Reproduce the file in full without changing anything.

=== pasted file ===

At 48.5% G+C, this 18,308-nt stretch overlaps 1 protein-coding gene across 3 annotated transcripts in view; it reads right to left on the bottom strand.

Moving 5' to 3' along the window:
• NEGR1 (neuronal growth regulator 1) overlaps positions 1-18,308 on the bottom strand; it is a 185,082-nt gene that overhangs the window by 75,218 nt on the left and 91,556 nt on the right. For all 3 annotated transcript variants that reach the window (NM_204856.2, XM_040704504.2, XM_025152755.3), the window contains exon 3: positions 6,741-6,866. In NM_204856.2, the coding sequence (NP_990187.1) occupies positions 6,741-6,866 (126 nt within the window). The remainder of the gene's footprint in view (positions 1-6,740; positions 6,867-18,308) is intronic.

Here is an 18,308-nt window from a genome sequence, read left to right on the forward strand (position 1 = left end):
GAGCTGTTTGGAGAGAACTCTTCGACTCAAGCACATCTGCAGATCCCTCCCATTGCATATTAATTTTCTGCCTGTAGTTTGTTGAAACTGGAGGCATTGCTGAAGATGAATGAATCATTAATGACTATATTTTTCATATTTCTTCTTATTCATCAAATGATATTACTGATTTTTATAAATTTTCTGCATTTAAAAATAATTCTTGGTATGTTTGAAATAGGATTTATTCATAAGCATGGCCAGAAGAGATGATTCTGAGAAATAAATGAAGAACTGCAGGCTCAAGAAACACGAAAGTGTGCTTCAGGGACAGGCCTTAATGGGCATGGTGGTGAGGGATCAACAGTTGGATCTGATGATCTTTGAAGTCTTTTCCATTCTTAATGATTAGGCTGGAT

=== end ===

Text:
At 48.5% G+C, this 18,308-nt stretch overlaps 1 protein-coding gene across 3 annotated transcripts in view; it reads right to left on the bottom strand.

Moving 5' to 3' along the window:
• NEGR1 (neuronal growth regulator 1) overlaps positions 1-18,308 on the bottom strand; it is a 185,082-nt gene that overhangs the window by 75,218 nt on the left and 91,556 nt on the right. For all 3 annotated transcript variants that reach the window (NM_204856.2, XM_040704504.2, XM_025152755.3), the window contains exon 3: positions 6,741-6,866. In NM_204856.2, the coding sequence (NP_990187.1) occupies positions 6,741-6,866 (126 nt within the window). The remainder of the gene's footprint in view (positions 1-6,740; positions 6,867-18,308) is intronic.

Here is an 18,308-nt window from a genome sequence, read left to right on the forward strand (position 1 = left end):
GAGCTGTTTGGAGAGAACTCTTCGACTCAAGCACATCTGCAGATCCCTCCCATTGCATATTAATTTTCTGCCTGTAGTTTGTTGAAACTGGAGGCATTGCTGAAGATGAATGAATCATTAATGACTATATTTTTCATATTTCTTCTTATTCATCAAATGATATTACTGATTTTTATAAATTTTCTGCATTTAAAAATAATTCTTGGTATGTTTGAAATAGGATTTATTCATAAGCATGGCCAGAAGAGATGATTCTGAGAAATAAATGAAGAACTGCAGGCTCAAGAAACACGAAAGTGTGCTTCAGGGACAGGCCTTAATGGGCATGGTGGTGAGGGATCAACAGTTGGATCTGATGATCTTTGAAGTCTTTTCCATTCTTAATGATTAGGCTGGAT